Increase in Risk of Acute Confusional State in Dementia Patients
The article (1) successfully links the topic of adverse drug reactions (ADR) with that of emergency hospital admissions. The authors point out that ADR are avoidable, that pertinent knowledge is mostly lacking, and the ADR do not only lead to presentations in emergency departments but also to hospital admissions.
The authors deserve particular thanks for explicitly mentioning that older persons—who are exposed to the risk of polypharmacy to a greater degree—are affected by ADR and that one of the risk factors is treatment for disorders of the nervous system. There are indications in the literature that the risk of ADR is increased when treating patients with cognitive impairments (2). In this context, the development of an acute confusional state in this risk group (3) should be emphasized. Often it is not recognized that the confusional state developed as a result of ADR, and patients are then given additional medication, rather than remedying the ADR.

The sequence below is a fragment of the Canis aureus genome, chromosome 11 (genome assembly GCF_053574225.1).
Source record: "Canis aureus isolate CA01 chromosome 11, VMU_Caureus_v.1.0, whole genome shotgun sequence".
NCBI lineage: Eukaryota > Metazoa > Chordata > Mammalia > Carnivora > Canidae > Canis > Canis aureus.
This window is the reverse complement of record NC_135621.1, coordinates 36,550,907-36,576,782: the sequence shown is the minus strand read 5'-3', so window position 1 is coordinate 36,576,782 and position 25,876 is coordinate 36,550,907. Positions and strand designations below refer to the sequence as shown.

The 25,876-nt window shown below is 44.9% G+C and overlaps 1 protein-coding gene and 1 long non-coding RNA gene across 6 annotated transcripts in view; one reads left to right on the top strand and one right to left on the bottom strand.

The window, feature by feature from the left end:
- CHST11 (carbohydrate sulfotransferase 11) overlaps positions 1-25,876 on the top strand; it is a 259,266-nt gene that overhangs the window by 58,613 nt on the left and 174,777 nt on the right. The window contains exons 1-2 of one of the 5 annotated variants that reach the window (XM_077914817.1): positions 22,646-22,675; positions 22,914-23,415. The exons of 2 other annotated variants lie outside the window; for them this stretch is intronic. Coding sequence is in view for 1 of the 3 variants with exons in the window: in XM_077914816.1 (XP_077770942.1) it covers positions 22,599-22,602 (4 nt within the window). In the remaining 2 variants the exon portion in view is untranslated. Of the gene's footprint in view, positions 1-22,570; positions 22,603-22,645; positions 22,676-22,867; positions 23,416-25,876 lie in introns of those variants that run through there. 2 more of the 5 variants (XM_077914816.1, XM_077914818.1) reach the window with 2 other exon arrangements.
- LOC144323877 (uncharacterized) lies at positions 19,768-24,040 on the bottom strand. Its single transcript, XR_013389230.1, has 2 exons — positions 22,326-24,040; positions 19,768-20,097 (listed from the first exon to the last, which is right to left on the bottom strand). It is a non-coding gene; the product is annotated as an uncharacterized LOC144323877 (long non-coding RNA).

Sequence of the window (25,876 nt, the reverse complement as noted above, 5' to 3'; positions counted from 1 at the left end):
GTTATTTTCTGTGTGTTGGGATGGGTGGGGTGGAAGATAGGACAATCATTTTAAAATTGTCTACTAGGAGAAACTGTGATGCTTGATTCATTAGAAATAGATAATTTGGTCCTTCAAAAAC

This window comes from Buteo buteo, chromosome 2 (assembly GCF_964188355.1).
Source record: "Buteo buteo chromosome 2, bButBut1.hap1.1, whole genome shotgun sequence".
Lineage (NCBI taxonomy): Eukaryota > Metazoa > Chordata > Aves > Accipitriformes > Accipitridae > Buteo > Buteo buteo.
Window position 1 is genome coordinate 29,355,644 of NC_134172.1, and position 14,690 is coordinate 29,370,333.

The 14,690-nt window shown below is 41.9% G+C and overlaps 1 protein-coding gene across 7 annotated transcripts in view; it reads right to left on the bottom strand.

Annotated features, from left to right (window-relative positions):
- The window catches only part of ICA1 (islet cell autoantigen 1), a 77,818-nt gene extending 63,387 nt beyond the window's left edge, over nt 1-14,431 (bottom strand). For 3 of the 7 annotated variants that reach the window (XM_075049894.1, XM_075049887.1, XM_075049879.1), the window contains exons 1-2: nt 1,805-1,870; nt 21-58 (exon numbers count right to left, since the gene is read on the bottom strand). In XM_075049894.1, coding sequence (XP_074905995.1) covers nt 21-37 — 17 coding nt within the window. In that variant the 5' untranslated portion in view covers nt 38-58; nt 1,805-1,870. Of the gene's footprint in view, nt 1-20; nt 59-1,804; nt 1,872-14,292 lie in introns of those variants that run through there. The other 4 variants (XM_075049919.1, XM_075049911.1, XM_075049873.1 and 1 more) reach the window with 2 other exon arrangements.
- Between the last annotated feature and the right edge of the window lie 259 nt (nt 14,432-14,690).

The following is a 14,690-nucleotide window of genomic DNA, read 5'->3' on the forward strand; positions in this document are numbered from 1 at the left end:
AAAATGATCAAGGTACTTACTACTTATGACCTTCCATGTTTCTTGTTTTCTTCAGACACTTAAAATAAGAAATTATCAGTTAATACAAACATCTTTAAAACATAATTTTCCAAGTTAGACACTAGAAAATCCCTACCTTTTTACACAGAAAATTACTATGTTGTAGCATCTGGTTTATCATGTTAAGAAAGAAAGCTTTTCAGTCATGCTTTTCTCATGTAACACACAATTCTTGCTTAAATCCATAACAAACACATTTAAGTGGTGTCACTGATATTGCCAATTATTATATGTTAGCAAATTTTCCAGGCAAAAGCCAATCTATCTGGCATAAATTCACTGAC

Our working group has gathered experiences in this setting. As members of the project Drug Safety in Psychiatry (Arzneimittelsicherheit in der Psychiatrie, AMSP), we evaluate all ADR that occur every day. A systematic capture of the complete medication and its assessment by means of an interaction check should become the standard approach in patients with a high risk of ADR. In our own work (4) we showed that stringent optimization of medication in this risk group helps avoid an acute confusional state triggered by ADR. A stronger focus on preventing polypharmacy and ADR in patients with cognitive impairments should be given greater importance in routine clinical practice. The present article provides encouragement in that direction.
Prof. Dr. med. Torsten Kratz
Evangelisches Krankenhaus Königin Elisabeth Herzberge gGmbH,
Abteilung für Psychiatrie, Psychotherapie und Psychosomatik, Berlin
|1.||Schurig AM, Böhme M, Just KS, et al.: Adverse drug reactions (ADR) and emergencies—the prevalence of suspected ADR in four emergency departments in Germany. Dtsch Arztebl Int 2018; 115: 251–8 VOLLTEXT|
|2.||Vogt H: Arzneimittel: Demenz als Folge der Therapie. Dtsch Arztebl 2017; 114: A-577 VOLLTEXT|
|3.||Fick DM, Agostini JV, Inouye SK: Delirium superimposed on dementia: a systematic review. J Am Geriatr Soc 2002; 50: 1723–32 CrossRef|
|4.||Kratz T, Heinrich M, Schlauß E, Diefenbachern A: The prevention of postoperative confusion—a prospective intervention with psychogeriatric liaison on surgical wards in a general hospital. Dtsch Arztebl Int 2015; 112: 289–96. VOLLTEXT|